After cutting 1965's "Talk About a Woman" for the Houston label Soultown, the Masqueraders traveled to Detroit to audition for Motown -- informed that their style and approach were too similar to that of the Temptations, the group found themselves stuck in the Motor City with no money to return home, hatching a plan to perform at the local Twenty Grand Club to earn enough cash for return fare.

En route they stumbled on a recording studio owned by La Beat label owner Lou Beatty, who would go on to release five Masqueraders singles ("The Family," "I'm Gonna Make It," "Together That's the Only Way," "Be Happy for Me" and "I Got the Power") spread across 1966 and 1967.

None of their La Beat singles made a commercial impact, however, and the Masqueraders next traveled to Memphis to audition for producer Chips Moman.

The group would proceed to record a total of eight singles at Moman's American Studios beginning with 1967's "I Don't Want Nobody to Lead Me On" -- licensed to the New York label Wand, the song was a minor regional hit, and was later recorded by both former NFL star Rosey Grier and the Gentlemen Four.

To avoid contractual snafus, Moman credited the Masqueraders as Lee Jones & the Sounds of Soul for the 1968 follow-up "This Heart Is Haunted," which he licensed to the Amy label.

After "Do You Love Me Baby" failed to generate much interest, Wand dropped the Masqueraders, and Moman negotiated a new deal with Amy's parent label, Bell -- the three singles that resulted (the minor hit "I Ain't Got Nobody Else," "How Big Is Big," and "Steamroller") represent the creative zenith of the group's career, boasting a gospel-influenced deep soul sound gilded by American Studios' crack session crew.

During this time, the Masqueraders also contributed backing vocals to sessions by blue-eyed soul combo the Box Tops.

Their next single as headliners, 1968's "I'm Just an Average Guy," was their first true national hit -- released via Moman's AGP label, the record reached the number 24 spot on the national R&B charts. "The Grass Is Green" closed out the year, and in 1969 the Masqueraders swelled to a six-piece with the addition of vocalist Sammie Hutchins; when Lee Evans failed to show up for performances, Hutchins assumed his lead vocal spot, a position he assumed full-time when Evans ultimately left the group altogether.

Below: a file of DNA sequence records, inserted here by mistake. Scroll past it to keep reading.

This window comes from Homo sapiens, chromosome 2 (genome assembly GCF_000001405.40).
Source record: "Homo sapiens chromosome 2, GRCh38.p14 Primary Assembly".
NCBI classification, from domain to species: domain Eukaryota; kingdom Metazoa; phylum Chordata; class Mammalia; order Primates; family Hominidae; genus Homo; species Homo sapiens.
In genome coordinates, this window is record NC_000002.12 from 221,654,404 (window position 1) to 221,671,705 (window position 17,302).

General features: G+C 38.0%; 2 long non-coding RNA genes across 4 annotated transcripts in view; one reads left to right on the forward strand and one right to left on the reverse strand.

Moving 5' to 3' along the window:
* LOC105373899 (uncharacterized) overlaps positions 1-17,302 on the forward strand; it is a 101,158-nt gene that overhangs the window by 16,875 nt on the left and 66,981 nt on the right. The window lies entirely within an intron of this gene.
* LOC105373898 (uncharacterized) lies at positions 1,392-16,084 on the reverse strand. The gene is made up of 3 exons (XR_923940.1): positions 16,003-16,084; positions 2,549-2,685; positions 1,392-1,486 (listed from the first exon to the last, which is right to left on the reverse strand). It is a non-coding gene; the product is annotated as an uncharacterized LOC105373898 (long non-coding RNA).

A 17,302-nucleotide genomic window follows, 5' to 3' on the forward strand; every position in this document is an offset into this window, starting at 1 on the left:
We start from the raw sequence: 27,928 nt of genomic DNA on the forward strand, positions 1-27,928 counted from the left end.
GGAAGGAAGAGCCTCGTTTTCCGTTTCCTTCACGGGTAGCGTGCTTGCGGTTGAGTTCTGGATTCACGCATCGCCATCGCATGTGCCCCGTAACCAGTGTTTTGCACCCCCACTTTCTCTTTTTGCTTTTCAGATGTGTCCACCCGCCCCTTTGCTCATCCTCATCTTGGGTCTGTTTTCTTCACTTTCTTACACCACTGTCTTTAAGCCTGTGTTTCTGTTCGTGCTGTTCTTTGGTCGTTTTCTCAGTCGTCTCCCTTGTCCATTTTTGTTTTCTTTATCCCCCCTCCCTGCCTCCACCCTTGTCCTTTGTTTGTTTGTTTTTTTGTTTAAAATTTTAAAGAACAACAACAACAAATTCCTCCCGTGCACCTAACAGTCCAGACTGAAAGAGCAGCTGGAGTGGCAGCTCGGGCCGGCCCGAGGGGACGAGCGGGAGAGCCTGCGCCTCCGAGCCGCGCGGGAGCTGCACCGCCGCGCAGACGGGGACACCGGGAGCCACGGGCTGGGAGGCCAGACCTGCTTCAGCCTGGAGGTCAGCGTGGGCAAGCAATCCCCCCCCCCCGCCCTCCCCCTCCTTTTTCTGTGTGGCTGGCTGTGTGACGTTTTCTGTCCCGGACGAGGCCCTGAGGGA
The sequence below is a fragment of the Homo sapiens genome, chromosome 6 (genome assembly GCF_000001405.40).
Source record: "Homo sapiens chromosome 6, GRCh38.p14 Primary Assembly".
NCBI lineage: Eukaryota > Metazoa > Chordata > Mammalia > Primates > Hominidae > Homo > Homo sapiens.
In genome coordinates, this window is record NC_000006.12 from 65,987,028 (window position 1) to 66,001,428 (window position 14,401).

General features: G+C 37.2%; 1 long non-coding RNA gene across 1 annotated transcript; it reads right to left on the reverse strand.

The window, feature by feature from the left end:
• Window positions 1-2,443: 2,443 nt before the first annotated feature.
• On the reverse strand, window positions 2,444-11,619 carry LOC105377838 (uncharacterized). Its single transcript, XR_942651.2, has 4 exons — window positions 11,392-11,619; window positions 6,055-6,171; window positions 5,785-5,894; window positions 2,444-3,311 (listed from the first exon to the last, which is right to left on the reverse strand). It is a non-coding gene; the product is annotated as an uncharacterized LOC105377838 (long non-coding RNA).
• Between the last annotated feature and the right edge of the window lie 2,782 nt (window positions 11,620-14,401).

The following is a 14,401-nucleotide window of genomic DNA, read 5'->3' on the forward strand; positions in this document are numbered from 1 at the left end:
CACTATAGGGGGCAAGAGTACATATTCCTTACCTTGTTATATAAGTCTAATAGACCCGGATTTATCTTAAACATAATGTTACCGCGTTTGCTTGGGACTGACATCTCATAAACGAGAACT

After one final AGP single, "Love, Peace and Understanding," the Masqueraders finally left Memphis and returned home to Dallas, establishing their own Stairway label to release 1971's "Let Me Show the World I Love You"; with little promotion and no national distribution deals to speak of, neither the single nor its 1972 follow-up "The Truth Is Free" attracted any notice outside of Texas, and in 1973 the group returned to Memphis, this time landing with Willie Mitchell's famed Hi label.

After two Darryl Carter-produced singles -- "Let the Love Bells Ring" and "Wake Up, Fool" -- Hi terminated the Masqueraders contract; after a quarter century with the group, he co-founded, Charlie Moore decided he'd had enough and resigned in 1974, paving the way for Lee Evans to return.

In 1975 they signed with Isaac Hayes' HBS label, soon releasing their first-ever full-length album, Everybody Wanna Live On.

Love Anonymous appeared later that same year, but HBS then declared bankruptcy and the Masqueraders spent the remainder of the decade without a recording contract, although they cut a series of still-unreleased demo sessions in addition to maintaining a relentless touring schedule.

After signing with the Atlanta-based Bang label, in 1980 the Masqueraders released a self-titled LP that remains their final recorded work to date; Moore eventually returned to the lineup, however, and as of this writing, the group remains a going concern some four decades beyond its inception.